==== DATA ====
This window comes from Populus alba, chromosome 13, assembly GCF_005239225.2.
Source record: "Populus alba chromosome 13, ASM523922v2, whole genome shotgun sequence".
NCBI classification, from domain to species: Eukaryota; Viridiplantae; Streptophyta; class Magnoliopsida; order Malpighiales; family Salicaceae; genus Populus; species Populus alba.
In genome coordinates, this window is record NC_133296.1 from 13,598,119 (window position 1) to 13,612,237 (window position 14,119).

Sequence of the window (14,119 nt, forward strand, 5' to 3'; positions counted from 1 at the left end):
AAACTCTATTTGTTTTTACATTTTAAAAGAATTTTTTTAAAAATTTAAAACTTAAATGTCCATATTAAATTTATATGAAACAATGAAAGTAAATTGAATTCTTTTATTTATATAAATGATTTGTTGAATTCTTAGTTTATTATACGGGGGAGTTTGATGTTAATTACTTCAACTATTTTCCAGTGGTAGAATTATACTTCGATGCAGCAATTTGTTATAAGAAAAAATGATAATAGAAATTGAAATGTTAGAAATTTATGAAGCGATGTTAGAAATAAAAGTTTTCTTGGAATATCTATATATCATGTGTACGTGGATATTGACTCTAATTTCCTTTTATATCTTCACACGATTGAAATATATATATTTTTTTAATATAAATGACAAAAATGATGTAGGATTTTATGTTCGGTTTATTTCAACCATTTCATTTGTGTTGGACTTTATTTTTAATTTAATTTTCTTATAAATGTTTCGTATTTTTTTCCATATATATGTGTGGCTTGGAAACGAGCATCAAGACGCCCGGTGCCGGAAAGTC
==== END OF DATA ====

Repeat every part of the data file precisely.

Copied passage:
This window comes from Populus alba, chromosome 13, assembly GCF_005239225.2.
Source record: "Populus alba chromosome 13, ASM523922v2, whole genome shotgun sequence".
NCBI classification, from domain to species: Eukaryota; Viridiplantae; Streptophyta; class Magnoliopsida; order Malpighiales; family Salicaceae; genus Populus; species Populus alba.
In genome coordinates, this window is record NC_133296.1 from 13,598,119 (window position 1) to 13,612,237 (window position 14,119).

Sequence of the window (14,119 nt, forward strand, 5' to 3'; positions counted from 1 at the left end):
AAACTCTATTTGTTTTTACATTTTAAAAGAATTTTTTTAAAAATTTAAAACTTAAATGTCCATATTAAATTTATATGAAACAATGAAAGTAAATTGAATTCTTTTATTTATATAAATGATTTGTTGAATTCTTAGTTTATTATACGGGGGAGTTTGATGTTAATTACTTCAACTATTTTCCAGTGGTAGAATTATACTTCGATGCAGCAATTTGTTATAAGAAAAAATGATAATAGAAATTGAAATGTTAGAAATTTATGAAGCGATGTTAGAAATAAAAGTTTTCTTGGAATATCTATATATCATGTGTACGTGGATATTGACTCTAATTTCCTTTTATATCTTCACACGATTGAAATATATATATTTTTTTAATATAAATGACAAAAATGATGTAGGATTTTATGTTCGGTTTATTTCAACCATTTCATTTGTGTTGGACTTTATTTTTAATTTAATTTTCTTATAAATGTTTCGTATTTTTTTCCATATATATGTGTGGCTTGGAAACGAGCATCAAGACGCCCGGTGCCGGAAAGTC